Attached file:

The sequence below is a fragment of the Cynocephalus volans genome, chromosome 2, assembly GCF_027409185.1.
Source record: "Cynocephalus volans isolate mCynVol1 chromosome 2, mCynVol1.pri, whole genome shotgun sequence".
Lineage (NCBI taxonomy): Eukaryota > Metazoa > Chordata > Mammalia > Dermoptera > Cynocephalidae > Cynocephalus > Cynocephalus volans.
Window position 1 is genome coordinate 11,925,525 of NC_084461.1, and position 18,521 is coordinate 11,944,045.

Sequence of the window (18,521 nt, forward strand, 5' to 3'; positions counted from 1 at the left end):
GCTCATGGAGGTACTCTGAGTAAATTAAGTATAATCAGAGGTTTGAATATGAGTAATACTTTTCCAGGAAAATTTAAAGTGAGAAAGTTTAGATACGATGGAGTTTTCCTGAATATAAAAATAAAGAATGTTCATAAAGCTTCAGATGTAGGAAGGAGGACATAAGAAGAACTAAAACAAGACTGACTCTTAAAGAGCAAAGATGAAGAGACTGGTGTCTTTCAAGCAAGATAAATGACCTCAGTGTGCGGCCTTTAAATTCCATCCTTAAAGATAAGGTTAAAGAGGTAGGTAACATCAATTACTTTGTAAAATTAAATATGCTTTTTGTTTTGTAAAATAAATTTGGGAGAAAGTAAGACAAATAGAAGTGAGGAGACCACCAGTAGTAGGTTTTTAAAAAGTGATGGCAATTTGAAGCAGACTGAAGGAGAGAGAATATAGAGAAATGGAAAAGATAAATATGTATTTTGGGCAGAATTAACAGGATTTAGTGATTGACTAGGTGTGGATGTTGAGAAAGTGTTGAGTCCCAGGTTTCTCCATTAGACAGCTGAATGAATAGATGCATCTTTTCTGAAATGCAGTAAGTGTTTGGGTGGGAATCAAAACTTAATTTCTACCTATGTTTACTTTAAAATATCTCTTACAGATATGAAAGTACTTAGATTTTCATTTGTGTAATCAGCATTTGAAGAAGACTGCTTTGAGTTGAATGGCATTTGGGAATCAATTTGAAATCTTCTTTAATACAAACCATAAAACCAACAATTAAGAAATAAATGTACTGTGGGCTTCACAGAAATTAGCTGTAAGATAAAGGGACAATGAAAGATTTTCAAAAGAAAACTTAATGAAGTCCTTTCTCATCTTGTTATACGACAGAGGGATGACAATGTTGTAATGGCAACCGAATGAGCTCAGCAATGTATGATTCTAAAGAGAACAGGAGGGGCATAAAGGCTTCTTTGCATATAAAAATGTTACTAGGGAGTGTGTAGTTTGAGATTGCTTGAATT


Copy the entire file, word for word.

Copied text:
The sequence below is a fragment of the Cynocephalus volans genome, chromosome 2, assembly GCF_027409185.1.
Source record: "Cynocephalus volans isolate mCynVol1 chromosome 2, mCynVol1.pri, whole genome shotgun sequence".
Lineage (NCBI taxonomy): Eukaryota > Metazoa > Chordata > Mammalia > Dermoptera > Cynocephalidae > Cynocephalus > Cynocephalus volans.
Window position 1 is genome coordinate 11,925,525 of NC_084461.1, and position 18,521 is coordinate 11,944,045.

Sequence of the window (18,521 nt, forward strand, 5' to 3'; positions counted from 1 at the left end):
GCTCATGGAGGTACTCTGAGTAAATTAAGTATAATCAGAGGTTTGAATATGAGTAATACTTTTCCAGGAAAATTTAAAGTGAGAAAGTTTAGATACGATGGAGTTTTCCTGAATATAAAAATAAAGAATGTTCATAAAGCTTCAGATGTAGGAAGGAGGACATAAGAAGAACTAAAACAAGACTGACTCTTAAAGAGCAAAGATGAAGAGACTGGTGTCTTTCAAGCAAGATAAATGACCTCAGTGTGCGGCCTTTAAATTCCATCCTTAAAGATAAGGTTAAAGAGGTAGGTAACATCAATTACTTTGTAAAATTAAATATGCTTTTTGTTTTGTAAAATAAATTTGGGAGAAAGTAAGACAAATAGAAGTGAGGAGACCACCAGTAGTAGGTTTTTAAAAAGTGATGGCAATTTGAAGCAGACTGAAGGAGAGAGAATATAGAGAAATGGAAAAGATAAATATGTATTTTGGGCAGAATTAACAGGATTTAGTGATTGACTAGGTGTGGATGTTGAGAAAGTGTTGAGTCCCAGGTTTCTCCATTAGACAGCTGAATGAATAGATGCATCTTTTCTGAAATGCAGTAAGTGTTTGGGTGGGAATCAAAACTTAATTTCTACCTATGTTTACTTTAAAATATCTCTTACAGATATGAAAGTACTTAGATTTTCATTTGTGTAATCAGCATTTGAAGAAGACTGCTTTGAGTTGAATGGCATTTGGGAATCAATTTGAAATCTTCTTTAATACAAACCATAAAACCAACAATTAAGAAATAAATGTACTGTGGGCTTCACAGAAATTAGCTGTAAGATAAAGGGACAATGAAAGATTTTCAAAAGAAAACTTAATGAAGTCCTTTCTCATCTTGTTATACGACAGAGGGATGACAATGTTGTAATGGCAACCGAATGAGCTCAGCAATGTATGATTCTAAAGAGAACAGGAGGGGCATAAAGGCTTCTTTGCATATAAAAATGTTACTAGGGAGTGTGTAGTTTGAGATTGCTTGAATT